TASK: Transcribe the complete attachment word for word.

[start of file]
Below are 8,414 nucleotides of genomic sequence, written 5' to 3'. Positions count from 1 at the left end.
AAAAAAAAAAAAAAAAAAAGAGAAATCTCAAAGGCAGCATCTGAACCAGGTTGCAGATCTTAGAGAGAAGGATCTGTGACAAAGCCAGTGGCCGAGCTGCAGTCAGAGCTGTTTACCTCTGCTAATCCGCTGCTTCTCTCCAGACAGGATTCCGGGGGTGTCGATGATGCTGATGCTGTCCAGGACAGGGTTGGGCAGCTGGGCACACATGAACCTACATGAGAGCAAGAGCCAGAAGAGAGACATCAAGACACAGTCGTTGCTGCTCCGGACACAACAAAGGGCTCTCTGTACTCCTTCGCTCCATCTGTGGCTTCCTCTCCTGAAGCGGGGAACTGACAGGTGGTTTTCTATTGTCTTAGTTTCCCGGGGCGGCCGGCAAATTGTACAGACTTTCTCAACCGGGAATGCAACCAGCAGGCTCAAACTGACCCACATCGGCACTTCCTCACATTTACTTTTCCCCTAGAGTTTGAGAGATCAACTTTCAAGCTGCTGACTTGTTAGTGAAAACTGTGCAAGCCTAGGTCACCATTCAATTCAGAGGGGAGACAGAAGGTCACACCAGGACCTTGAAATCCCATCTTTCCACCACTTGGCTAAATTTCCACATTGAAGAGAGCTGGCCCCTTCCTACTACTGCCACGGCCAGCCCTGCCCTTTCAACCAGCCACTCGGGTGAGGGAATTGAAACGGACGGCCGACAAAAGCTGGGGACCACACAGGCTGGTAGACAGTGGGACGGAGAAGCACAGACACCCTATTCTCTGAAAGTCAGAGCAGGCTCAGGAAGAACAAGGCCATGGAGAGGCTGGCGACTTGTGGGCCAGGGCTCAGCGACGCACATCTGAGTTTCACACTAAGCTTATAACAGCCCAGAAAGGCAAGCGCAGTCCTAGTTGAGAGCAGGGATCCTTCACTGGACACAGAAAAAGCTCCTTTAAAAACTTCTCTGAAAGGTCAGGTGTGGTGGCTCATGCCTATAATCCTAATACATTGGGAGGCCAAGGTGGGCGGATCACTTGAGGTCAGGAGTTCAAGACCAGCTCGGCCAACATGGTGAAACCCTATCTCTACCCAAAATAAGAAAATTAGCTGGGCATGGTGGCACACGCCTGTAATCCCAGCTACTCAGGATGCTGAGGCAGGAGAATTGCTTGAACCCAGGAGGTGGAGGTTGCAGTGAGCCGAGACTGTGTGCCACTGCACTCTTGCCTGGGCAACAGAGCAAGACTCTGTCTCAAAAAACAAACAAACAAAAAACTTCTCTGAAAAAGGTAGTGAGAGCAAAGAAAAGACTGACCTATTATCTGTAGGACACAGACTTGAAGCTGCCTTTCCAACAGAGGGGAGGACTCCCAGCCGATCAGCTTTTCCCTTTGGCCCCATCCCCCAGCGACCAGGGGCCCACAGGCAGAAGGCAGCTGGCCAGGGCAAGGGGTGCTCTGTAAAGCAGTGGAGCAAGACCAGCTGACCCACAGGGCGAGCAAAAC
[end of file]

Below are 8,414 nucleotides of genomic sequence, written 5' to 3'. Positions count from 1 at the left end.
AAAAAAAAAAAAAAAAAAAGAGAAATCTCAAAGGCAGCATCTGAACCAGGTTGCAGATCTTAGAGAGAAGGATCTGTGACAAAGCCAGTGGCCGAGCTGCAGTCAGAGCTGTTTACCTCTGCTAATCCGCTGCTTCTCTCCAGACAGGATTCCGGGGGTGTCGATGATGCTGATGCTGTCCAGGACAGGGTTGGGCAGCTGGGCACACATGAACCTACATGAGAGCAAGAGCCAGAAGAGAGACATCAAGACACAGTCGTTGCTGCTCCGGACACAACAAAGGGCTCTCTGTACTCCTTCGCTCCATCTGTGGCTTCCTCTCCTGAAGCGGGGAACTGACAGGTGGTTTTCTATTGTCTTAGTTTCCCGGGGCGGCCGGCAAATTGTACAGACTTTCTCAACCGGGAATGCAACCAGCAGGCTCAAACTGACCCACATCGGCACTTCCTCACATTTACTTTTCCCCTAGAGTTTGAGAGATCAACTTTCAAGCTGCTGACTTGTTAGTGAAAACTGTGCAAGCCTAGGTCACCATTCAATTCAGAGGGGAGACAGAAGGTCACACCAGGACCTTGAAATCCCATCTTTCCACCACTTGGCTAAATTTCCACATTGAAGAGAGCTGGCCCCTTCCTACTACTGCCACGGCCAGCCCTGCCCTTTCAACCAGCCACTCGGGTGAGGGAATTGAAACGGACGGCCGACAAAAGCTGGGGACCACACAGGCTGGTAGACAGTGGGACGGAGAAGCACAGACACCCTATTCTCTGAAAGTCAGAGCAGGCTCAGGAAGAACAAGGCCATGGAGAGGCTGGCGACTTGTGGGCCAGGGCTCAGCGACGCACATCTGAGTTTCACACTAAGCTTATAACAGCCCAGAAAGGCAAGCGCAGTCCTAGTTGAGAGCAGGGATCCTTCACTGGACACAGAAAAAGCTCCTTTAAAAACTTCTCTGAAAGGTCAGGTGTGGTGGCTCATGCCTATAATCCTAATACATTGGGAGGCCAAGGTGGGCGGATCACTTGAGGTCAGGAGTTCAAGACCAGCTCGGCCAACATGGTGAAACCCTATCTCTACCCAAAATAAGAAAATTAGCTGGGCATGGTGGCACACGCCTGTAATCCCAGCTACTCAGGATGCTGAGGCAGGAGAATTGCTTGAACCCAGGAGGTGGAGGTTGCAGTGAGCCGAGACTGTGTGCCACTGCACTCTTGCCTGGGCAACAGAGCAAGACTCTGTCTCAAAAAACAAACAAACAAAAAACTTCTCTGAAAAAGGTAGTGAGAGCAAAGAAAAGACTGACCTATTATCTGTAGGACACAGACTTGAAGCTGCCTTTCCAACAGAGGGGAGGACTCCCAGCCGATCAGCTTTTCCCTTTGGCCCCATCCCCCAGCGACCAGGGGCCCACAGGCAGAAGGCAGCTGGCCAGGGCAAGGGGTGCTCTGTAAAGCAGTGGAGCAAGACCAGCTGACCCACAGGGCGAGCAAAAC